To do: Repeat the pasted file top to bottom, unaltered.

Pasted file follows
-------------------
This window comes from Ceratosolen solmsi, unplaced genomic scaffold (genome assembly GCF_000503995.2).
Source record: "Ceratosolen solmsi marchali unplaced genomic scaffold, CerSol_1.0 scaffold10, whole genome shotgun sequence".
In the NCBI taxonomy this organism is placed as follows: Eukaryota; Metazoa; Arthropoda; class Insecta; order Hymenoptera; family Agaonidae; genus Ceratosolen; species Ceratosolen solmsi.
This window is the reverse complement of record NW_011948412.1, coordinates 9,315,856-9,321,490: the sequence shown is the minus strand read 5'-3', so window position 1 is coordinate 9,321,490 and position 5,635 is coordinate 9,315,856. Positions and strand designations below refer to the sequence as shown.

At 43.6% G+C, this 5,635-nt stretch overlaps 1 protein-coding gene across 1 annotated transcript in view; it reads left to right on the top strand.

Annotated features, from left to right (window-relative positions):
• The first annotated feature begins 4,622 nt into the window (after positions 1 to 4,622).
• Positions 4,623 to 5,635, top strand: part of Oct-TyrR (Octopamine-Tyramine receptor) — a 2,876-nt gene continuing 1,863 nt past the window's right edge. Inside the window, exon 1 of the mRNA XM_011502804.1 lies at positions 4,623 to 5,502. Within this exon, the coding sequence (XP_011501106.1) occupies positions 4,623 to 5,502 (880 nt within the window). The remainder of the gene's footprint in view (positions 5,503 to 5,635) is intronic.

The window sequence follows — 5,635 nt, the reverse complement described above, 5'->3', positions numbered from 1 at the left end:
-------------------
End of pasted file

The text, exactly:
This window comes from Ceratosolen solmsi, unplaced genomic scaffold (genome assembly GCF_000503995.2).
Source record: "Ceratosolen solmsi marchali unplaced genomic scaffold, CerSol_1.0 scaffold10, whole genome shotgun sequence".
In the NCBI taxonomy this organism is placed as follows: Eukaryota; Metazoa; Arthropoda; class Insecta; order Hymenoptera; family Agaonidae; genus Ceratosolen; species Ceratosolen solmsi.
This window is the reverse complement of record NW_011948412.1, coordinates 9,315,856-9,321,490: the sequence shown is the minus strand read 5'-3', so window position 1 is coordinate 9,321,490 and position 5,635 is coordinate 9,315,856. Positions and strand designations below refer to the sequence as shown.

At 43.6% G+C, this 5,635-nt stretch overlaps 1 protein-coding gene across 1 annotated transcript in view; it reads left to right on the top strand.

Annotated features, from left to right (window-relative positions):
• The first annotated feature begins 4,622 nt into the window (after positions 1 to 4,622).
• Positions 4,623 to 5,635, top strand: part of Oct-TyrR (Octopamine-Tyramine receptor) — a 2,876-nt gene continuing 1,863 nt past the window's right edge. Inside the window, exon 1 of the mRNA XM_011502804.1 lies at positions 4,623 to 5,502. Within this exon, the coding sequence (XP_011501106.1) occupies positions 4,623 to 5,502 (880 nt within the window). The remainder of the gene's footprint in view (positions 5,503 to 5,635) is intronic.

The window sequence follows — 5,635 nt, the reverse complement described above, 5'->3', positions numbered from 1 at the left end: